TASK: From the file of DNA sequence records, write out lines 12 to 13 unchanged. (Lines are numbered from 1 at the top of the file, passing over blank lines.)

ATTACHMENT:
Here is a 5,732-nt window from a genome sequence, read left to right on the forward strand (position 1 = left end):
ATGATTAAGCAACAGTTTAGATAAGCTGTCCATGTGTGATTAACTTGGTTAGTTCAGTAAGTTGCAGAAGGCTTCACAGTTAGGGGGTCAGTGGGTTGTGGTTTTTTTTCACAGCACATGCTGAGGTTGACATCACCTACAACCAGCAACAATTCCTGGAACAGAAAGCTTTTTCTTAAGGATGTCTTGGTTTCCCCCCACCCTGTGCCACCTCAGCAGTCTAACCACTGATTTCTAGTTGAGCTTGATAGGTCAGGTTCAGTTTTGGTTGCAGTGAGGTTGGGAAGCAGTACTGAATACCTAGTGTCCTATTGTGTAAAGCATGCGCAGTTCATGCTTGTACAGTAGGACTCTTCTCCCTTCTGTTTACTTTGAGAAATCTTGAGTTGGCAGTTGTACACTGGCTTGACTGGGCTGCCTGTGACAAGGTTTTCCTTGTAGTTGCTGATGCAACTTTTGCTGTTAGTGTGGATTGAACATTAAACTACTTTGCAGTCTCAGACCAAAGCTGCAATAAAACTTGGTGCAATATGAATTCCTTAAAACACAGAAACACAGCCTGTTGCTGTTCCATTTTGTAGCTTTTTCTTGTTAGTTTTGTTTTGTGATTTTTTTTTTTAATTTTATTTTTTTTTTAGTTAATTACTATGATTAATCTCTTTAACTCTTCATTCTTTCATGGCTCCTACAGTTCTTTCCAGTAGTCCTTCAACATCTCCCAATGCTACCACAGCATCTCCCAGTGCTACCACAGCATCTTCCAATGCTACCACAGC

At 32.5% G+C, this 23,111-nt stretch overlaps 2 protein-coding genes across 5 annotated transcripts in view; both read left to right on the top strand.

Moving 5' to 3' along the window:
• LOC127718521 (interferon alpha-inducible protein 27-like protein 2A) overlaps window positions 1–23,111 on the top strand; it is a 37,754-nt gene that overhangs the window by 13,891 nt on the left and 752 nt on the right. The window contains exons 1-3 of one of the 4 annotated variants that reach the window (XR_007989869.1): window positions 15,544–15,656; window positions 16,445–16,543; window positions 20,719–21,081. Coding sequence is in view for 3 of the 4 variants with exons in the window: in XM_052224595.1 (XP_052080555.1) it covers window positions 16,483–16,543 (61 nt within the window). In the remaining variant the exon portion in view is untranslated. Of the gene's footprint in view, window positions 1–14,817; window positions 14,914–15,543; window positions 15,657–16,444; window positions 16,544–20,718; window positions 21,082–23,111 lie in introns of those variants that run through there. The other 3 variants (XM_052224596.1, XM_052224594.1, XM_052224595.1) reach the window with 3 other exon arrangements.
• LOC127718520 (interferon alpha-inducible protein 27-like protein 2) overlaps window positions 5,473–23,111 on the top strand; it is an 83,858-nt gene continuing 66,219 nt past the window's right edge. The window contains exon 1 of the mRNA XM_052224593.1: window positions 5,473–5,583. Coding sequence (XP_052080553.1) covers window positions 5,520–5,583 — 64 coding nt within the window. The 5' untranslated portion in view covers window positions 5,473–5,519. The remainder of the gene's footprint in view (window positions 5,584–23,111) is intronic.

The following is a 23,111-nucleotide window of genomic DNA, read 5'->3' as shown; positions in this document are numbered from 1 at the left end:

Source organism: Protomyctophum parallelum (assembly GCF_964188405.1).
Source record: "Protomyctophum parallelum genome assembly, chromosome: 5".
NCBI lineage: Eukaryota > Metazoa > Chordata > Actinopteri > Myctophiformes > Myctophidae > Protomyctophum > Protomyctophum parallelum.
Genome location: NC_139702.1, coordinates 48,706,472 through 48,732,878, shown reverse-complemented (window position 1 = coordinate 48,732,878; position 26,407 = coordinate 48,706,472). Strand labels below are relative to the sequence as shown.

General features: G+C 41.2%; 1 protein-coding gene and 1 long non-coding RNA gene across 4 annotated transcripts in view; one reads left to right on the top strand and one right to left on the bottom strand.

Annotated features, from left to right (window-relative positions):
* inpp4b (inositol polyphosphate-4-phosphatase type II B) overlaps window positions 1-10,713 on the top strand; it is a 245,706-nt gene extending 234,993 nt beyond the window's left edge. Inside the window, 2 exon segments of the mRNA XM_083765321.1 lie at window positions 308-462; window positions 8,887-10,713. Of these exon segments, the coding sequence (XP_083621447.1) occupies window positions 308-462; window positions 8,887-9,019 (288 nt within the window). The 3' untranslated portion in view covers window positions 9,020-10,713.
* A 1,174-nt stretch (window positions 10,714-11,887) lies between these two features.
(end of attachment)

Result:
General features: G+C 41.2%; 1 protein-coding gene and 1 long non-coding RNA gene across 4 annotated transcripts in view; one reads left to right on the top strand and one right to left on the bottom strand.

Annotated features, from left to right (window-relative positions):